In the first post of this set, we presented the essential definition of qualified remote signatures. Now we will dive deep in the detailed process of creating an e-signature without having to suffer with key management. Since the main aspects of qualified remote signatures have been introduced previously, it is time to get familiar with the broader details about the mechanisms behind it. To understand how it works, it is best to start with presenting the process which one goes through to create a qualified remote signature.
As it was mentioned in the previous post, to handle key management more safely, the end user entrusts a TSP (Trust Service Provider) to store and generate their private key. This way, even if the local environment which the client uses does not have the necessary safety measures, their key would not be stolen or hijacked, because it is kept in the environment of the TSP. Still, authentication is required to prevent unauthorized client-side usage.
The signer first meets a UI (user interface) which includes the SIC (Signer Interaction Component) that allows the user to select the documents to sign, the attributes signed together with the documents and the certificate to use. The SIC is also the platform to enter the authentication data to activate the signing key; then the consent of signing should be expressed, confirming that said action is not involuntary or accidental.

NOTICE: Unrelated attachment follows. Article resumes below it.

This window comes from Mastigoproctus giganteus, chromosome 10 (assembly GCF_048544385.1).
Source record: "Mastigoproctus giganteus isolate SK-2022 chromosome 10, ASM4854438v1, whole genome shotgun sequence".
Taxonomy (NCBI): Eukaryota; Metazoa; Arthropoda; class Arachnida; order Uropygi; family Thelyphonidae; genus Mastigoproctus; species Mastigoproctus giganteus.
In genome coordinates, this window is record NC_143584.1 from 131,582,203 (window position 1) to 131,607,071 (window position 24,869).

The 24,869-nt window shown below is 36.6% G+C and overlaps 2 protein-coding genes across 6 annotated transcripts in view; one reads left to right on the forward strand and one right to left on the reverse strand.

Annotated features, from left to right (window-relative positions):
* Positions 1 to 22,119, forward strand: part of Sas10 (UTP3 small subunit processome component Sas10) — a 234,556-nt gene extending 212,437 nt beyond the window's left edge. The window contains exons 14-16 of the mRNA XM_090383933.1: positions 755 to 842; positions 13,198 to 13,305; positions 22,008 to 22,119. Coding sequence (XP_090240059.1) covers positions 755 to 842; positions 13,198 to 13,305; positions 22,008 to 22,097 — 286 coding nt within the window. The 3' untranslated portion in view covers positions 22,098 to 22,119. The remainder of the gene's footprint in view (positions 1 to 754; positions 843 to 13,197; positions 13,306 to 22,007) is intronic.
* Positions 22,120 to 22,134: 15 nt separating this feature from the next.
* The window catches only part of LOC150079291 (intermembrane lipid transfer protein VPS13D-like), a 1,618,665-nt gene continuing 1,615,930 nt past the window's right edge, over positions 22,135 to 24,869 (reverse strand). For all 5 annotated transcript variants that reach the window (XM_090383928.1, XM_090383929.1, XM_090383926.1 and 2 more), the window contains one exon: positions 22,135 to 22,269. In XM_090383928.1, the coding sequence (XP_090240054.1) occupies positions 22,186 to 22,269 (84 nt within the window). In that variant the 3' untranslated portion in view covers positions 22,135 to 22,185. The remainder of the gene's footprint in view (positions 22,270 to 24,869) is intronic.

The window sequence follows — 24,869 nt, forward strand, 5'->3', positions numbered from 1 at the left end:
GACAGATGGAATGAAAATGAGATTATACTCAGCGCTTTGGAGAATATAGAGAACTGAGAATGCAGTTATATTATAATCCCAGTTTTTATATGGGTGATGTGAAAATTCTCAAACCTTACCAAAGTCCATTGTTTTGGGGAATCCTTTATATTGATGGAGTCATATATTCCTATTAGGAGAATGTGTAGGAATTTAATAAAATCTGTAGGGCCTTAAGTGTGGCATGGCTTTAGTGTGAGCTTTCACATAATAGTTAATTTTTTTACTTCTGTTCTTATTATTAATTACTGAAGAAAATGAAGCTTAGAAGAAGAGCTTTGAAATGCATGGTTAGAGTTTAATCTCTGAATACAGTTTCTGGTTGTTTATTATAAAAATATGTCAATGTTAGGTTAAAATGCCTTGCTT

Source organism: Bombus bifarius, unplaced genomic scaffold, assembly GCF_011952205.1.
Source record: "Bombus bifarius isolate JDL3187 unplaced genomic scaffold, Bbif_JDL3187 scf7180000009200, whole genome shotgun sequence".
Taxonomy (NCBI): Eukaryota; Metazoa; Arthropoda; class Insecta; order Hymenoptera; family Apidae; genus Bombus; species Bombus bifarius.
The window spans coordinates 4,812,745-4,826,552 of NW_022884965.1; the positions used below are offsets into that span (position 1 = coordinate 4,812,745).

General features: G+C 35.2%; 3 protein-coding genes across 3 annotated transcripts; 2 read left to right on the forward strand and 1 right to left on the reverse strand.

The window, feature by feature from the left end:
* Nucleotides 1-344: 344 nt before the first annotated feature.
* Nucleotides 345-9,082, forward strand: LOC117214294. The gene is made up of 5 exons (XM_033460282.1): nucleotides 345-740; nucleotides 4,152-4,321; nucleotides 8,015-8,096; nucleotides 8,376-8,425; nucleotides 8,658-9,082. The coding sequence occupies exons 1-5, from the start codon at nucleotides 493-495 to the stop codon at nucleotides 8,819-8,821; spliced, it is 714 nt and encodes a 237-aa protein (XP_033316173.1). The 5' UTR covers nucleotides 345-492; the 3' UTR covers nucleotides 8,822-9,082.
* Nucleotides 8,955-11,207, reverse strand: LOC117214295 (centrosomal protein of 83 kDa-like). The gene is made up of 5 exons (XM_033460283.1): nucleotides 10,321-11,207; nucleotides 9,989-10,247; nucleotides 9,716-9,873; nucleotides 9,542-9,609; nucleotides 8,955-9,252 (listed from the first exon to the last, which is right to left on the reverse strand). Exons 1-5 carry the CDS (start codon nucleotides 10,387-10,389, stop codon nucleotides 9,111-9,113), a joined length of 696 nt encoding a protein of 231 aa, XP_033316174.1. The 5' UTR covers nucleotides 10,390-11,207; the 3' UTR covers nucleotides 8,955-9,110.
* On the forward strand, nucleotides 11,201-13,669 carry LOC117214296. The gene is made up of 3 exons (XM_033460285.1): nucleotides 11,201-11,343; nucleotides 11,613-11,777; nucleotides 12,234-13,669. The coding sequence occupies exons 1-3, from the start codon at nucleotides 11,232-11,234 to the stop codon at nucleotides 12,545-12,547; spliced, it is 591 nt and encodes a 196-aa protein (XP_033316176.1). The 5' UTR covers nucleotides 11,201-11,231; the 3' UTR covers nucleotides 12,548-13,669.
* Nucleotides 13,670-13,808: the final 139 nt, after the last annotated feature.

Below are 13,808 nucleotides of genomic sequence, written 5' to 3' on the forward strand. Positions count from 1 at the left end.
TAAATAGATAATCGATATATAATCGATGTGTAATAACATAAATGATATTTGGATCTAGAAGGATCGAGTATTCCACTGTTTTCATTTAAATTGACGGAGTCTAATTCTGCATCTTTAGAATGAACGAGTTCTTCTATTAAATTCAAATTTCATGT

The basic idea behind remote signing
This, in practice means only a few clicks from the user. Then the request is forwarded to the TSP through the Signature Activation Data (SAD) and the Signature Activation Protocol (SAP), which provides the execution of secure signature authorization/activation to the (TSP-owned) remote server.
Everything that comes after, does not need any more action from the user, the TSP then handles the creation of the signature after running it through numerous security processes. These will be introduced in our next post, when we will present what it takes for a TSP to be compliant to create a remote signature that is considered qualified.
ETSI TS 119 432 V1.1.1 (2019-03)
ETSI TS 119 431-2 V1.1.1 (2018-12)
ETSI TS 119 431-1 V1.1.1 (2018-12)
Cryptomathic: Introducing the Signature Activation Protocol for Remote Server Signing
Qatar CERT Qatar Public Key Infrastructure Section: Electronic Signature - Overview & Specification
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